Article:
Navigating grief when heading back-to-school

September’s around the corner and that means it’s back-to-school. Navigating this traditional yet unfamiliar life event can come with additional uncertainties and emotional responses for youth grieving the death of someone in their life.

If you are a grieving youth, remember that it’s normal to experience a range of emotions such as sadness, anger, confusion, and even happiness. It’s normal to worry about how you will concentrate in class or what you will say to your classmates when you see them again. These emotions and thoughts might feel really big right now as you are in a period of change and transition, but know that these are normal.

If you’re a parent or guardian who is supporting a grieving child or youth who is heading back to school, it’s also important for you to understand the wide range of emotions that the griever will feel. You should also recognize that children and youth may be yearning for a return to normalcy, which is completely normal; they may still grieve while demonstrating excitement, happiness or joy about returning to school, their classmates, and their regular activities. Acknowledge everything your child may be feeling and know, it’s all OK.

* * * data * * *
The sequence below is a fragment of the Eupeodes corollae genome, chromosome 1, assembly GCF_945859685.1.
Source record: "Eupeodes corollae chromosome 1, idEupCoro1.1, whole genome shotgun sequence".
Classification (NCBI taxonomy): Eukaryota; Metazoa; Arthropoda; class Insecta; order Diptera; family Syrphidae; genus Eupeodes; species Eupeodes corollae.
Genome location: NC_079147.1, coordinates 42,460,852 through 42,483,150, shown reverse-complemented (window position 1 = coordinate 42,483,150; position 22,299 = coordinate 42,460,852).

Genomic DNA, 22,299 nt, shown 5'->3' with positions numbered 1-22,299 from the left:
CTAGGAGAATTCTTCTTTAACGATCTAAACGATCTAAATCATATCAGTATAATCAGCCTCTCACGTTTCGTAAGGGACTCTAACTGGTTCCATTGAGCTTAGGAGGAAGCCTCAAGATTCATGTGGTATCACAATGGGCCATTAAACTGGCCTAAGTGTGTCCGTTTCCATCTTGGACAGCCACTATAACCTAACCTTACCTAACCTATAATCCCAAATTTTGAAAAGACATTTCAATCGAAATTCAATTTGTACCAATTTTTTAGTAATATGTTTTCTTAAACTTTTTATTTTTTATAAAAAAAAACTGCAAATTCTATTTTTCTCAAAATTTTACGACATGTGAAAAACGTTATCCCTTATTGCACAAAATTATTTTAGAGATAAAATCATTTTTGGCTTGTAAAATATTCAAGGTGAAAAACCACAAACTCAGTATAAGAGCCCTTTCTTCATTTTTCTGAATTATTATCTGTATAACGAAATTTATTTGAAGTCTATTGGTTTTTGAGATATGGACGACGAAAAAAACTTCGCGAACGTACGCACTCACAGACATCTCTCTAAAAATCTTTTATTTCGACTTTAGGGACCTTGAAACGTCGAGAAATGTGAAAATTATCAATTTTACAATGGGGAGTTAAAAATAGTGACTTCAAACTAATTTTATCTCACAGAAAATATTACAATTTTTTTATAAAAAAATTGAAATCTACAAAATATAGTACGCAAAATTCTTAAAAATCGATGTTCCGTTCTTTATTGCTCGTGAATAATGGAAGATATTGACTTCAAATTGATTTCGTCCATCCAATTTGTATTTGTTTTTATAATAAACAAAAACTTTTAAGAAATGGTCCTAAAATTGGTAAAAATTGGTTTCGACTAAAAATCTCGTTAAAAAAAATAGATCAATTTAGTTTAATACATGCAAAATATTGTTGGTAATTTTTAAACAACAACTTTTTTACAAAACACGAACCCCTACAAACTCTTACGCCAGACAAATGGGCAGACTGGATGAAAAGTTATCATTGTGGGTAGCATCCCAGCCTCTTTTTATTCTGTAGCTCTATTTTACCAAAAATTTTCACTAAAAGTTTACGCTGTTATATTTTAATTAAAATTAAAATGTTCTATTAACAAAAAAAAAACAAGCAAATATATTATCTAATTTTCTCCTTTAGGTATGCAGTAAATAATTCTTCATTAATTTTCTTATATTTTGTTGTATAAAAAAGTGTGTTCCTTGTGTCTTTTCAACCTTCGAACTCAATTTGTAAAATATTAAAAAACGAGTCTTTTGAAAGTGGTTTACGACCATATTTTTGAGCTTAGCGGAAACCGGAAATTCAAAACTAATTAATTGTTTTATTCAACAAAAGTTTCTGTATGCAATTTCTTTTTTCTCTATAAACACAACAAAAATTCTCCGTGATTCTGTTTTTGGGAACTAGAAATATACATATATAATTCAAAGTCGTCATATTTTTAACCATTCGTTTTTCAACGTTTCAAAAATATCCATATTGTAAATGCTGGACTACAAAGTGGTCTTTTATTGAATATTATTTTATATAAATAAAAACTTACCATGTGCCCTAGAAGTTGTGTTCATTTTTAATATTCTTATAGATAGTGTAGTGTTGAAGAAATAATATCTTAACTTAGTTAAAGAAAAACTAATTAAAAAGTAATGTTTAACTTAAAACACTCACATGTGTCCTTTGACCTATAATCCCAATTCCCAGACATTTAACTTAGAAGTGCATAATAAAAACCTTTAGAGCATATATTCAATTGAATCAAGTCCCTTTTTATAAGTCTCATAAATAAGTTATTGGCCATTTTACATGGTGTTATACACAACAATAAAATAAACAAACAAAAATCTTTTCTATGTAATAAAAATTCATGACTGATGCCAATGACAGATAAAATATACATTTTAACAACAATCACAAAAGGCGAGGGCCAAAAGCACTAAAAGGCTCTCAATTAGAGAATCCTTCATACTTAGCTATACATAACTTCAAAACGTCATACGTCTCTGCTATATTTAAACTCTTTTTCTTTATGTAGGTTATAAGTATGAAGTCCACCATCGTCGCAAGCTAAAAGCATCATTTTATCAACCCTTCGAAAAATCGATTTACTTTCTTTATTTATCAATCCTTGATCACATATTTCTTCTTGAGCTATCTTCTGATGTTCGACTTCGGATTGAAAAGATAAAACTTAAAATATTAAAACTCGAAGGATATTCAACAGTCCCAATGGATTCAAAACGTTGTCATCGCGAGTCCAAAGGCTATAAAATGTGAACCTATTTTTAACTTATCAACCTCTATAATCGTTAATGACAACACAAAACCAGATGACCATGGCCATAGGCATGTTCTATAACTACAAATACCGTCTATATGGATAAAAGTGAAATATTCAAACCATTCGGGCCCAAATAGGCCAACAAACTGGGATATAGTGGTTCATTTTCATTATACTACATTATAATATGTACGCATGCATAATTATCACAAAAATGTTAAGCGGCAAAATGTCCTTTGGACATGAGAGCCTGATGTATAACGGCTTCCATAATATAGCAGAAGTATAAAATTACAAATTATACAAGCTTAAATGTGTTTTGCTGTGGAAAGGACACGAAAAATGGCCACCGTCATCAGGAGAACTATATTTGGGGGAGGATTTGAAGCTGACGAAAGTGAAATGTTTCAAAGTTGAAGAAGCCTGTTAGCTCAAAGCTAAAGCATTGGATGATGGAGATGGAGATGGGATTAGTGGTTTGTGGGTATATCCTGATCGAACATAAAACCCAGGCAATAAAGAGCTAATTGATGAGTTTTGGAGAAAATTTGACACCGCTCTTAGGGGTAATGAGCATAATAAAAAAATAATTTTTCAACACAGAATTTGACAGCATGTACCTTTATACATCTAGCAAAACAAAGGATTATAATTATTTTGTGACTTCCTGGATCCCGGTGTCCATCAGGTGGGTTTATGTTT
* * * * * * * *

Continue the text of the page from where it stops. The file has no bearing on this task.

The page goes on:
As we prepare to go back-to-school, there are some tips and tricks to help make the transition a little easier and more manageable. Encourage grieving children and youth to:

  1. Identify a safe person who they can express their thoughts and feelings to about going back-to-school. This might be a parent, coach, neighbour, or someone else.
  2. Establish a routine that provides them with a sense of stability and predictability. Consistent routines, before and after school, can help children and youth feel more secure during times of change.
  3. Communicate with trusting teachers, school counselors, and administrators about your child’s situation, only if they feel comfortable to do so. They can offer support and make accommodations if necessary. 
  4. Identify a “safe word” with a teacher or peer. Using this word can be helpful for when your child needs a break in school if their grief feelings feel too big and hard to manage.
  5. Bring a comfort or connection item to school that your child can keep in their backpack, desk, or pocket. Having a special item can help them feel connected to their person and remind them of special memories they shared together. 

Remember, transitions can be hard and they can come with a variety of thoughts, feelings, and emotional responses. This is normal! As youth head back-to-school, look for the helpers, connect with trustworthy people, feel all the feelings, and take it one day at a time.

Have your say!

Leave a Reply

Your email address will not be published. Required fields are marked *

Your Rating:05

You may use these HTML tags and attributes: <a href="" title=""> <abbr title=""> <acronym title=""> <b> <blockquote cite=""> <cite> <code> <del datetime=""> <em> <i> <q cite=""> <s> <strike> <strong>

Thanks for submitting your comment!